(a)
(b)

Colours That Attract Fish

Fish don’t see colour the way humans do, some see only specific wavelengths of light for example, most plankton feeding damsel fish see ultraviolet wavelengths and even have ultraviolet markings on their head. We know this by looking at the internal structure of the eyes. So, corals have developed pigments that can attract fish. Fisherman have long used these same techniques, by using different coloured lures to attract and target a select species of fish. Scientists can determine which colours are more appealing to certain fish by setting up experiments with corals of different colours and seeing which coloured colony the fish swim to, this is done over and over again with different individual fish and coral colonies.

Fish and other marine species can benefit coral growth, since just like us, they pee and poop. The coral produces mass amounts of mucus which traps this excrement and enables the coral colonies to take up important nutrients for the growth of the polyp and of course their symbiotic algae. Small reef fish like Damsel fish make individual coral colonies their home. The coral structure provides them with shelter from currents and other environmental conditions, the intricate branches of a coral also protects the fish from predators. In return the fish will eat close to home dropping particles of food and of course go to the toilet. The mucus with all these delicious, trapped nutrients can then be ingested by the coral polyp. Studies have shown that a colony with lots of fish living in and around it will grow quicker and are generally healthier than those that don’t have fish.

Next time you’re at the reef, see if you can notice any particular coral colours that these or other fish are living in or feeding on like these butterflyfish.

Colours to Deter Polyp Predators

Corals using colour to hide in plain sight from fish predators appears as a selective strategy. There are over 160 different species of reef fish and invertebrates that prey on corals. Just as colouration can be used to attract beneficial species, it can also be used to deter others. It has been shown that the Picasso Triggerfish (Rhinecanthus aculeatus) can see the exact same wavelengths of light as a humans can see, they also prefer to prey on red and green items when compared with yellow, blue and monochromes. Some species of Butterflyfish are known to prey on corals that were more green and yellow in colour. These behaviours suggest that some colours may appear less vivid than others. However, there may be other factors besides colouration that attract or deter other organisms, for example, size and shape or even chemical compounds, so this idea requires more observation and research.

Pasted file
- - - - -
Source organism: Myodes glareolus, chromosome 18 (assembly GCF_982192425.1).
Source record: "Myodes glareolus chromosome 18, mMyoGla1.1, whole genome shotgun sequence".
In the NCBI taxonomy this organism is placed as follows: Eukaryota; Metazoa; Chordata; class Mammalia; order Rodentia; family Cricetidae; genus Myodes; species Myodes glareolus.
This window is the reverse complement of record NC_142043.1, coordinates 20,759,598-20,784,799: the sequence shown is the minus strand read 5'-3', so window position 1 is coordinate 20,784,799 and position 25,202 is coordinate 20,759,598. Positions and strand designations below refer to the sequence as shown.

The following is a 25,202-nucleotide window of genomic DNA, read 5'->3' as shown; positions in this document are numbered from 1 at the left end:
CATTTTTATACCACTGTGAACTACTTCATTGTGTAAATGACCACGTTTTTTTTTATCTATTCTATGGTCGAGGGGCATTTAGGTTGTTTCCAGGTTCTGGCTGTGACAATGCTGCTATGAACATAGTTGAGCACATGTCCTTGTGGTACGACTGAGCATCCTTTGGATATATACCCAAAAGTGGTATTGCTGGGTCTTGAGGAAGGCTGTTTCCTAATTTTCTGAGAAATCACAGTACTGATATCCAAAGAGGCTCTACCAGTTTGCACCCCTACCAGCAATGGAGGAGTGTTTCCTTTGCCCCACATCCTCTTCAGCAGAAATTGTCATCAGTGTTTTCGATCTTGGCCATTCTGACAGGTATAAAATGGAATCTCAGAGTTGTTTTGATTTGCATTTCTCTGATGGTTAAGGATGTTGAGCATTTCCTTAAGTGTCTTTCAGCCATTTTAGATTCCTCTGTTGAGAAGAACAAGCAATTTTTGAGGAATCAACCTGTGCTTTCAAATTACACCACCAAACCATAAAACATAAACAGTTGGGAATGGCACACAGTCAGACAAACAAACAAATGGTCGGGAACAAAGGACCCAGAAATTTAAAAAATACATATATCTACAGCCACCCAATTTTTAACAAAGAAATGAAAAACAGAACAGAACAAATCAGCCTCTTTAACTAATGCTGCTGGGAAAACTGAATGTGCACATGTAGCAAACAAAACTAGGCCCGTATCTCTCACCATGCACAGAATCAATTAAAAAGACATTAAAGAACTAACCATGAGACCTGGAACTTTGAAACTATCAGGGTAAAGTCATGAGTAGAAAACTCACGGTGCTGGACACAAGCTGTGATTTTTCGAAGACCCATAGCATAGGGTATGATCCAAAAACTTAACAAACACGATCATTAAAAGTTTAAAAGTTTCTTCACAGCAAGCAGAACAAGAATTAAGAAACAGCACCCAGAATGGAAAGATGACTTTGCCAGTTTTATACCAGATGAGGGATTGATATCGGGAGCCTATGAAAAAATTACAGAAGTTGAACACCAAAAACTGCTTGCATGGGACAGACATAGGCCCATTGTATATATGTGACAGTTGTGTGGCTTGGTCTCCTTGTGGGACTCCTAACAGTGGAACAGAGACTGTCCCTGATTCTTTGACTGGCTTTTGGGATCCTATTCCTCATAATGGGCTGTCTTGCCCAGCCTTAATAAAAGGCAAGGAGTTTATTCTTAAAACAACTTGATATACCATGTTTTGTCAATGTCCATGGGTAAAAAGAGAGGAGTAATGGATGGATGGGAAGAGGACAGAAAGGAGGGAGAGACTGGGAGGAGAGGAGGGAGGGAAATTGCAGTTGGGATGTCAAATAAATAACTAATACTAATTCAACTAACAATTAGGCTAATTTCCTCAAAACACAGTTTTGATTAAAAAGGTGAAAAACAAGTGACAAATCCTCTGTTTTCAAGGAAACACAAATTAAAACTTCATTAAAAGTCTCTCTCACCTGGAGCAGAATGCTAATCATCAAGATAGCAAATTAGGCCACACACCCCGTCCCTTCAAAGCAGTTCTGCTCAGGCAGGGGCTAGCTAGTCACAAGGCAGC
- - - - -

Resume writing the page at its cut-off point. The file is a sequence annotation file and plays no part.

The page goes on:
Further Reading

  • Camp, E. F., Edmondson, J., Doheny, A., Rumney, J., Grima, A. J., Huete, A., & Suggett, D. J. (2019). Mangrove lagoons of the Great Barrier Reef support coral populations persisting under extreme environmental conditions. Marine Ecology Progress Series625, 1-14.
  • Cheney, K. L., Newport, C., McClure, E. C., & Marshall, N. J. (2013). Colour vision and response bias in a coral reef fish. Journal of Experimental Biology216(15), 2967-2973.
  • Cole, A. J., Pratchett, M. S., & Jones, G. P. (2008). Diversity and functional importance of coral feeding fishes on tropical coral reefs. Fish and Fisheries9(3), 286-307.
  • Dizon, E. G. S., Da-Anoy, J. P., Roth, M. S., & Conaco, C. (2021). Fluorescent protein expression in temperature tolerant and susceptible reef-building corals. Journal of the Marine Biological Association of the United Kingdom101(1), 71-80.
  • Dove S, Hoegh-Guldberg O, Ranganathan S (2001) Major colour patterns of reef-building corals are due to a family of GFP-like proteins. Coral reefs 19:197-204
  • Eyal, G., Wiedenmann, J., Grinblat, M., D’Angelo, C., Kramarsky-Winter, E., Treibitz, T., … & Loya, Y. (2015). Spectral diversity and regulation of coral fluorescence in a mesophotic reef habitat in the Red Sea. PloS one10(6), e0128697.
  • Gittins, J. R., D’Angelo, C., Oswald, F., Edwards, R. J., & Wiedenmann, J. (2015). Fluorescent protein mediated colour polymorphism in reef corals: multicopy genes extend the adaptation/acclimatization potential to variable light environments. Molecular ecology24(2), 453-465.
  • Hughes, T. P., Baird, A. H., Bellwood, D. R., Card, M., Connolly, S. R., Folke, C., … & Roughgarden, J. (2003). Climate change, human impacts, and the resilience of coral reefs. science301(5635), 929-933.
  • Losey G, McFarland W, Loew E, Zamzow J, Nelson P, Marshall N (2003) Visual biology of Hawaiian coral reef fishes. I. Ocular transmission and visual pigments. Copeia 2003:433-454
  • Matz MV, Marshall NJ, Vorobyev M (2006) Are corals colorful? Photochemistry and Photobiology 82:345-350
  • McFarland W, Munz F (1975) Part III: The evolution of photopic visual pigments in fishes. Vision research 15:1071-1080
  • Oswald, F., Schmitt, F., Leutenegger, A., Ivanchenko, S., D’Angelo, C., Salih, A., … & Wiedenmann, J. (2007). Contributions of host and symbiont pigments to the coloration of reef corals. The FEBS journal274(4), 1102-1122.
  • Roth, M. S. (2014). The engine of the reef: photobiology of the coral–algal symbiosis. Frontiers in microbiology5, 422.
  • Salih A, Larkum A, Cox G, Kühl M, Hoegh-Guldberg O (2000) Fluorescent pigments in corals are photoprotective. Nature 408:850-853
  • Salih, A., Cox, G., Szymczak, R., Coles, S. L., Baird, A. H., Dunstan, A., … & Larkum, A. (2006, May). The role of host-based color and fluorescent pigments in photoprotection and in reducing bleaching stress in corals. In Proc 10th Int Coral Reef Symp (pp. 746-756).